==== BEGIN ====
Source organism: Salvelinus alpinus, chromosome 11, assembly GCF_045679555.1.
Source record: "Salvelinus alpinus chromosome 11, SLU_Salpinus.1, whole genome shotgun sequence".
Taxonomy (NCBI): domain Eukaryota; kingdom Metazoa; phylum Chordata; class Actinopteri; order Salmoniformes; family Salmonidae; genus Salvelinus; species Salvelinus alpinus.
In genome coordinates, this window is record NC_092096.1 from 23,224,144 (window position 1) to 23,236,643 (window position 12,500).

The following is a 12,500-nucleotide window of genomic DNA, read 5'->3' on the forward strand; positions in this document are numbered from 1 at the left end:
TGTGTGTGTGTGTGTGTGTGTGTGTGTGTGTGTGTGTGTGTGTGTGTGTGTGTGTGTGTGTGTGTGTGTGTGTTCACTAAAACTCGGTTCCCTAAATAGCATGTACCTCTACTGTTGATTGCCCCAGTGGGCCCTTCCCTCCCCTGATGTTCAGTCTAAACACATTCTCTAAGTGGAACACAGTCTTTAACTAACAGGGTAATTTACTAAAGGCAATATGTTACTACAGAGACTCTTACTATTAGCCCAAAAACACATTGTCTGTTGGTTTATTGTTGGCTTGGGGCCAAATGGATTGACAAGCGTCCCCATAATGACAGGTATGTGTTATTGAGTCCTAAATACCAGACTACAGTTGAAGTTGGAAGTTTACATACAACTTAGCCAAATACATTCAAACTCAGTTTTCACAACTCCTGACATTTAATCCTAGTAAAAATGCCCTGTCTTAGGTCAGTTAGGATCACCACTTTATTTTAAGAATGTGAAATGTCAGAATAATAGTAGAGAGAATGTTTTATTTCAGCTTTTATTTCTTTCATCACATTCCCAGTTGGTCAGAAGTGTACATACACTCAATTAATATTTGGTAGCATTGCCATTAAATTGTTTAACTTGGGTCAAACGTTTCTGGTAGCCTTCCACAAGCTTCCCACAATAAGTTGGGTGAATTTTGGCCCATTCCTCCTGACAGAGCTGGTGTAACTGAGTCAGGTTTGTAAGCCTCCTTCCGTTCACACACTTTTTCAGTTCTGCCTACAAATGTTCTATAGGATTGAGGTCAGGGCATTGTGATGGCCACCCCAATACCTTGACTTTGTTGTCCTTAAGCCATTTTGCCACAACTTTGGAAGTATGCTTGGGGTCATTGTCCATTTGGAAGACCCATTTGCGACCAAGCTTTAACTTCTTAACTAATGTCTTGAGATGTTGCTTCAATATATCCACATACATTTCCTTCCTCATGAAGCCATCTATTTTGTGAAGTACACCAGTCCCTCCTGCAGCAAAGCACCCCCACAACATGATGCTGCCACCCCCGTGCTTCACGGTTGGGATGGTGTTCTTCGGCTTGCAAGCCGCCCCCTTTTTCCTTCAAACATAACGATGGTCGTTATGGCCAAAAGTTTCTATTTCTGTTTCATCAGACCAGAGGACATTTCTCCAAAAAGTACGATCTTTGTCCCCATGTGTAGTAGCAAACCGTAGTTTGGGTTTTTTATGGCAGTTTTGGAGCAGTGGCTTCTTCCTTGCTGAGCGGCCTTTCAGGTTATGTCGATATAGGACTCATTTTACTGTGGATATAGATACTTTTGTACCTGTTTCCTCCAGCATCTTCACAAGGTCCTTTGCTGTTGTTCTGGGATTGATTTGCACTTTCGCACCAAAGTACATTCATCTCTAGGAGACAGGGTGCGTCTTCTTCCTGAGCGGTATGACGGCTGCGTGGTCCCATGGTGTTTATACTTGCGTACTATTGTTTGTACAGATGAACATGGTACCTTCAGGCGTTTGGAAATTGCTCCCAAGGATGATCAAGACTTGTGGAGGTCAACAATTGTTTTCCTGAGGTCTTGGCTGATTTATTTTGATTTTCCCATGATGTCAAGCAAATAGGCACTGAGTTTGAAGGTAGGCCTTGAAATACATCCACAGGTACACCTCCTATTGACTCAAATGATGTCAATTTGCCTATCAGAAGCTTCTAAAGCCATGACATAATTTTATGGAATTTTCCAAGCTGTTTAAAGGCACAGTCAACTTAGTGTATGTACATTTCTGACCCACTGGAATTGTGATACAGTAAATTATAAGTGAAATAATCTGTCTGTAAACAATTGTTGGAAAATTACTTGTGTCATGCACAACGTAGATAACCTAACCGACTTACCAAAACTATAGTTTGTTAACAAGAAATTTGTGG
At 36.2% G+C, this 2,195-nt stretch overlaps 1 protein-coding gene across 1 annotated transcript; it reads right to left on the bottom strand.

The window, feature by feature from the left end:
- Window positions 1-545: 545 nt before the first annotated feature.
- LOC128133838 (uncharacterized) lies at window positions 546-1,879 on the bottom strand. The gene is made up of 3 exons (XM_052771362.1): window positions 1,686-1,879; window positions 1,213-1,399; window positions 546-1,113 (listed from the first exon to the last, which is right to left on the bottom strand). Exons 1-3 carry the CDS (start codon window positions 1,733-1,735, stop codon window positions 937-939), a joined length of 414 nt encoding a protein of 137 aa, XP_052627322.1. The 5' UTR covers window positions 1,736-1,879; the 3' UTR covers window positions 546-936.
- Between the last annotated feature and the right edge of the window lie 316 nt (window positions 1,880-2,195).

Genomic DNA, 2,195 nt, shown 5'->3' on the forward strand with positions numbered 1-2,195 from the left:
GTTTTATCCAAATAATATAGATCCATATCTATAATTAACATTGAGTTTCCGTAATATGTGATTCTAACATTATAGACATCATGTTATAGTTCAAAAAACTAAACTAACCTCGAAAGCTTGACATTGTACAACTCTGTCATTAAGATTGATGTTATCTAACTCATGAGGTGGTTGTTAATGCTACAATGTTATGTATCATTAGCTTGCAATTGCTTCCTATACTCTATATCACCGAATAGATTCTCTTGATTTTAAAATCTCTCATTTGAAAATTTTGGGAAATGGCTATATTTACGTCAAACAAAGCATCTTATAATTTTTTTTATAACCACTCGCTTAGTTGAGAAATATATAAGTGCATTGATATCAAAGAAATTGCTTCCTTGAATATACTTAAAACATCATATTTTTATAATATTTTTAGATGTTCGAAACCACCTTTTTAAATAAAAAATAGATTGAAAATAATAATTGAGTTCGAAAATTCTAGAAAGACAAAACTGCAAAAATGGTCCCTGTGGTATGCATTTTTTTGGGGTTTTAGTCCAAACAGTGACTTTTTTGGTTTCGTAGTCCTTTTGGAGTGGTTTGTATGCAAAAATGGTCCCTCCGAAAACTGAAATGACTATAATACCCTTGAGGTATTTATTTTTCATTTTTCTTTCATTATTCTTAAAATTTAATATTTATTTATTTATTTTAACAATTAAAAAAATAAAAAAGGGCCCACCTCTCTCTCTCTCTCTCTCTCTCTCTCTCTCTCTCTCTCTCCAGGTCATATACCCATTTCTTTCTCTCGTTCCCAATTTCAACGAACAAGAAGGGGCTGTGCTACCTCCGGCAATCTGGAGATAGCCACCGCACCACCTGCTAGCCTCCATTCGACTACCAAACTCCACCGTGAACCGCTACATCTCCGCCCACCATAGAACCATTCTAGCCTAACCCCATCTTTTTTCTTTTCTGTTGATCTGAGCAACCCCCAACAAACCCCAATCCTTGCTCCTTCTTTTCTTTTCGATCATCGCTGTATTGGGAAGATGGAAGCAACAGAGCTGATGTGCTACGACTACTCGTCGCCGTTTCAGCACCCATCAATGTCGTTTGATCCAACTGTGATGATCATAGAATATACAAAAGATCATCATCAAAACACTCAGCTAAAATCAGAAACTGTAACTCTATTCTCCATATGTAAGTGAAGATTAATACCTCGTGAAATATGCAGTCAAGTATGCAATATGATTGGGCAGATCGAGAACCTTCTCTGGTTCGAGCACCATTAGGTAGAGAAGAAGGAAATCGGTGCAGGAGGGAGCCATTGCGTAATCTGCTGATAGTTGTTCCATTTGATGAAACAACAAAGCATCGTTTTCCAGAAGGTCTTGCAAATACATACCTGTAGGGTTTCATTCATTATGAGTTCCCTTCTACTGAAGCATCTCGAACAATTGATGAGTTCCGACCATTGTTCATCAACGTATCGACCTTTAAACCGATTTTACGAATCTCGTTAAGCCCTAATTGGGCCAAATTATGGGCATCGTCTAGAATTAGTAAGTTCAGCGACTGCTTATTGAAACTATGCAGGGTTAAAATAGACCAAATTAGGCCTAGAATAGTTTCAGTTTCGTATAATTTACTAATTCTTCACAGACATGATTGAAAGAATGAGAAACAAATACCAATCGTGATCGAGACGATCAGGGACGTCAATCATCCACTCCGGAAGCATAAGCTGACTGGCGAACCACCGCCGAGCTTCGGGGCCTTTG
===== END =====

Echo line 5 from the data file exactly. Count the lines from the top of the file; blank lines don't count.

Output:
The following is a 12,500-nucleotide window of genomic DNA, read 5'->3' on the forward strand; positions in this document are numbered from 1 at the left end: